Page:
CfP: FORCED RELOCATIONS: CONCEPTUALIZATIONS, CASES AND DATA, 11–12 May 2020, Bonn

Samantha Sint Nicolaas's picture

FORCED RELOCATIONS: CONCEPTUALIZATIONS, CASES AND DATA
11–12 May 2020, Bonn


The renewed attention of the past decades for the many faces of coercion, in the form of slavery, serfdom and other forms of bondage, urges scholars to reconsider not only the divisions and comparisons, but also the connections and interactions between these forms. Various current initiatives are devoted to improving our understanding of different forms of coercion, either in the wider perspective in the form of strong asymmetrical dependencies (e.g. the Bonn Center for Dependency and Slavery Studies) or in the form of coerced labour (e.g. the global labour history programme of the IISH).

This renewed perspective has shifted away from analysing slavery as an institution towards slaving as an historical practice. Scholarship focusing on the world outside the Atlantic has brought to light the various forms of slavery, as well as the sometimes extensive slave trade, in the Mediterranean, the Western Indian Ocean world, South- and Southeast Asia, and Central Asia. Besides the widespread occurrence of commodified slavery, and the impetus of the slave trade which fed into this, many new studies also underline the simultaneous existence and interaction with all kinds of non-commodified forms of bondage in many regions across the globe, most importantly corvée, caste- and debt-based slavery.

Scholarship has noted that slavery and slave trade were widespread throughout maritime Asia from the early modern period well into the nineteenth century (Reid 1983; Warren 1981 and 2010; Stanziani 2011 and 2017; Mann 2012). Recent estimates indicate that the Asian slave trade may have been almost as extensive as its Atlantic counterpart (Vink 2003; Allen 2010 and 2014; Van Rossum 2015; Bosma 2019).
As yet however, much less attention has been devoted to the role of slave trade and wider forms of forced relocations in extreme asymmetrical (labour) dependencies outside the Atlantic, especially (East) Africa, South- and Southeast Asia, East and Central Asia.


This workshop foregrounds the question of how to deal with forced relocations, acknowledging slave trade as only one of its many historical manifestations – that ranged from commodified trade in enslaved people to the different forms of exchange of bonded people, including tribute, abduction, kidnapping, repopulation, warfare and other kind of forced movements.

It aims to understand the conceptualization of forced relocations, especially with the intention i) to explore the role of different forms of forced relocations in different regimes of coercive asymmetrical (labour) dependencies, and ii) to discuss the possibilities to design data structures that most effectively allow for mapping and documenting slave trade and other forms of forced relation outside the Atlantic, especially (East) Africa, South- and Southeast Asia, East and Central Asia.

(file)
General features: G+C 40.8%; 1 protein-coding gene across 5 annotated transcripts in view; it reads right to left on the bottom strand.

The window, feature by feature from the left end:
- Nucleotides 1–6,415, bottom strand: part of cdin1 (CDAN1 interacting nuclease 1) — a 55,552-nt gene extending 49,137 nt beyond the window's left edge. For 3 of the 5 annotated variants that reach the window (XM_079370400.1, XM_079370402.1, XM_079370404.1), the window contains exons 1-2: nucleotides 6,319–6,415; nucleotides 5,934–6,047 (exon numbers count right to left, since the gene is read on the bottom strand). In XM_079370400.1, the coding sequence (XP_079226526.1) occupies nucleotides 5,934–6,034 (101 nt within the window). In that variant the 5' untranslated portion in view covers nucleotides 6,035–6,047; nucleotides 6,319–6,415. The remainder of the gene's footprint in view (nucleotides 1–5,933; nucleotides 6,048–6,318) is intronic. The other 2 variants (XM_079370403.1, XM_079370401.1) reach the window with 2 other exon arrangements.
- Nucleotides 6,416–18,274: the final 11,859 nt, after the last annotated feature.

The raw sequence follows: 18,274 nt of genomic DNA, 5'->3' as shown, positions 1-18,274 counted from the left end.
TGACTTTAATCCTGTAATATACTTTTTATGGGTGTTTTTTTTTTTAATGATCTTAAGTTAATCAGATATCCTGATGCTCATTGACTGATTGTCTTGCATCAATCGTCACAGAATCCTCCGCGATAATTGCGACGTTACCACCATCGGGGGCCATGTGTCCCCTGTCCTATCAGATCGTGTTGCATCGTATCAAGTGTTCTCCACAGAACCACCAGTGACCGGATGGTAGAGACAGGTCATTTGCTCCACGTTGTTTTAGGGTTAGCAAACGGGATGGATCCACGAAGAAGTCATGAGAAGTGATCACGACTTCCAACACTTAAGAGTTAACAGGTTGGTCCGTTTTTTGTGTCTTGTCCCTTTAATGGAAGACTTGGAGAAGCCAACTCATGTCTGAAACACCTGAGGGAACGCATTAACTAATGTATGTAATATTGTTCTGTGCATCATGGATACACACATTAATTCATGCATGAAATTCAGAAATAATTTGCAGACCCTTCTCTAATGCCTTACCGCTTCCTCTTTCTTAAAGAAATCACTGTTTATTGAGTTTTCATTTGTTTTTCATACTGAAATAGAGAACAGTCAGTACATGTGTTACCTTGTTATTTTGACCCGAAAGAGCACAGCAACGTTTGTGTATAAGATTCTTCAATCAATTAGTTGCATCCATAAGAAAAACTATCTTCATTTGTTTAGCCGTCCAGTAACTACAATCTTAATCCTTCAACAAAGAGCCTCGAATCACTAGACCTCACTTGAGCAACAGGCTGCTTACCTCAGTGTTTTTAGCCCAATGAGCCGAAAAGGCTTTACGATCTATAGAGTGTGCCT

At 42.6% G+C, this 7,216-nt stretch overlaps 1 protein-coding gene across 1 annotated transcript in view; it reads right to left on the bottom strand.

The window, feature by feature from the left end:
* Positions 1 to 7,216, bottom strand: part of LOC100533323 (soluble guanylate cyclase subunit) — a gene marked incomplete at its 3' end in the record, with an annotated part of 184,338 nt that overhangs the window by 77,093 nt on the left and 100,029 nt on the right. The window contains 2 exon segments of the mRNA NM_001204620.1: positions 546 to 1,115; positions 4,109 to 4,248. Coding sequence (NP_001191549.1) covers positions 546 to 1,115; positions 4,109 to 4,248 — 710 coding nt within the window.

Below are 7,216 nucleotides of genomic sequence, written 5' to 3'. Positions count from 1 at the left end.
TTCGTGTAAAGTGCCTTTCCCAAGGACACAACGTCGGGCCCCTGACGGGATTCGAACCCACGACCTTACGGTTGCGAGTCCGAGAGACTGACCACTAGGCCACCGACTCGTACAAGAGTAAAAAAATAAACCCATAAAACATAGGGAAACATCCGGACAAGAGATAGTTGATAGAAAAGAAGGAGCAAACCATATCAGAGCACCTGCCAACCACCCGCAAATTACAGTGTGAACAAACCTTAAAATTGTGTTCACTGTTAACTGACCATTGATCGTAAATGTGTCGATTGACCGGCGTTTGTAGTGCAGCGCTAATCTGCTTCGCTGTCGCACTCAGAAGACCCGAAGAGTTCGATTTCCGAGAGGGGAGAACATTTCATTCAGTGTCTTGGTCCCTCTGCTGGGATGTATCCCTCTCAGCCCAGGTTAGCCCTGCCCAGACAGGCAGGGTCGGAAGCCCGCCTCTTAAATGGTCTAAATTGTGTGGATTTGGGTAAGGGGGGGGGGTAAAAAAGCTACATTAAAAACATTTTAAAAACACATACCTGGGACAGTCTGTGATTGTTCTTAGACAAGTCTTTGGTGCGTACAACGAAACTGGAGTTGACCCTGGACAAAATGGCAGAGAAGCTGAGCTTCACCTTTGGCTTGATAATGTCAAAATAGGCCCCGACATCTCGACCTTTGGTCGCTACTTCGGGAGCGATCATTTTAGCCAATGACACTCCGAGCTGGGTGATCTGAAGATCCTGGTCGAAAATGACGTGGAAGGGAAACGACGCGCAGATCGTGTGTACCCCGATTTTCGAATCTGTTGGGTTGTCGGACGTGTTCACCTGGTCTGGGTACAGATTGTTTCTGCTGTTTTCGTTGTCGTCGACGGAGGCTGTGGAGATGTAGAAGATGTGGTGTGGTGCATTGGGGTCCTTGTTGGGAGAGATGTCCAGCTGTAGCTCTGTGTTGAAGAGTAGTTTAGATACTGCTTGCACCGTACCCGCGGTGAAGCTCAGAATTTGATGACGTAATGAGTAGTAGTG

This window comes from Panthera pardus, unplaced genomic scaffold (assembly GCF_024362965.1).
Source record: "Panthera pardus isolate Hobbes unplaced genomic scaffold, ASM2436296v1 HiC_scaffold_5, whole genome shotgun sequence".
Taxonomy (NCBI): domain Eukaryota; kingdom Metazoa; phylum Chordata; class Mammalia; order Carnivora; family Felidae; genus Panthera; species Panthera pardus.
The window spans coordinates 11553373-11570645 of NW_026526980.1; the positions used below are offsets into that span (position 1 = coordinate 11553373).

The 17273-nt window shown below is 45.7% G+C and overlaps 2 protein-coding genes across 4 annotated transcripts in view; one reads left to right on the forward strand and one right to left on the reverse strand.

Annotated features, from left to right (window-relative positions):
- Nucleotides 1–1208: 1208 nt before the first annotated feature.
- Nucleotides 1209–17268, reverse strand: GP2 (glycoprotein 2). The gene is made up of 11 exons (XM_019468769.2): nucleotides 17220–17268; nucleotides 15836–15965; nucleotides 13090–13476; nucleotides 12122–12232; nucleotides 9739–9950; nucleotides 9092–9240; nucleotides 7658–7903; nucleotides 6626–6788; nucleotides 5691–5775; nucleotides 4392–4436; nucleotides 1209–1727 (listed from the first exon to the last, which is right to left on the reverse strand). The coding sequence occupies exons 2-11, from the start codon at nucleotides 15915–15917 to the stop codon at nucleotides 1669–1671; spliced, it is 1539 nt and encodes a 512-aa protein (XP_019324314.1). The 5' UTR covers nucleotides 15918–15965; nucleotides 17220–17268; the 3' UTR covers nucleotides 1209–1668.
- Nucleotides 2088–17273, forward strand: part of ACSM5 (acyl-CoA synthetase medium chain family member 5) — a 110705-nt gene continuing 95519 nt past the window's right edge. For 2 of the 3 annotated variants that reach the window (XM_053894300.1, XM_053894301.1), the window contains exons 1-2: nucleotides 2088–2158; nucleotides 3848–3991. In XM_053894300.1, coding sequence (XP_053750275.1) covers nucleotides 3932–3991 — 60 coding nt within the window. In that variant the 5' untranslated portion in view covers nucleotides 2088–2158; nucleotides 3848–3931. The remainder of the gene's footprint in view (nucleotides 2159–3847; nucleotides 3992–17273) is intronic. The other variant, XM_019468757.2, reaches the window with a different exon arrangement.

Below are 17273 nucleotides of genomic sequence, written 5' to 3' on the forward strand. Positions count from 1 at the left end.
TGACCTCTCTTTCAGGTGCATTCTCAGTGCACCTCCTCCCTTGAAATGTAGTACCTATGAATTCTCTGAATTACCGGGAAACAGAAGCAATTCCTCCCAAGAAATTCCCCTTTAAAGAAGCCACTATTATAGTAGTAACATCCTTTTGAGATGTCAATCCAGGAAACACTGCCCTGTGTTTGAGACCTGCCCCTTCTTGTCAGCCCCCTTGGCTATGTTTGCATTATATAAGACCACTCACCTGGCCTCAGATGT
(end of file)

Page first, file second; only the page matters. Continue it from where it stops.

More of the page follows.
The workshop is part of the project Exploring Slave Trade in Asia- a collaboration that aims to create the basis for a slave trade database initiative by a) collecting and curating existing datasets, b) identifying source material for future data creation, and c) creating an initial data infrastructure for a collaborative database documenting slave trade and forced relocations in Asia, from the Indian Ocean and Indonesian archipelago worlds, to the South China seas and East and Central Asia.

To further facilitate the progress of the database project, as well as the discussion on the conceptualization of forced relocations, we are looking for discussion papers that address either key concepts and concerns that enable and help the creation of such a global database, including the availability and suitability of data, or case studies that allow the conceptualization and comparison of these forced relocations.
We therefore invite contributions that explore the phenomenon of forced relocation by one (or multiple) of the following angles:

  • Conceptualizing forms of forced relocations;
  • Studying historical case studies of forced relocations in comparative ways;
  • Studying or conceptualizing the relation between (forms of) forced relocation and regimes of coerced labour or extreme asymmetrical dependencies;
  • Exploring and analysing sources for data creation on forced relocations;
  • Reflecting on the implications of any of these topics on conceptualizing and creating a suitable data infrastructure.

 

Reactions can be sent to assistance@dependency.uni-bonn.de until 31 December 2019.
Abstracts (roughly 200 words) should describe the proposed paper (including topic, method, possible sources and data).
The expert workshop will take place on 11 and 12 May 2020, at the Center for Dependency and Slavery Studies in Bonn (www.dependency.uni-bonn.de/en).

The project Exploring Slave Trade in Asia is a collaboration by the International Institute of Social History, Bonn Center for Dependency and Slavery Studies, Linnaeus University and ENS Lyon. More information: https://iisg.amsterdam/en/research/projects/slave-trade-asia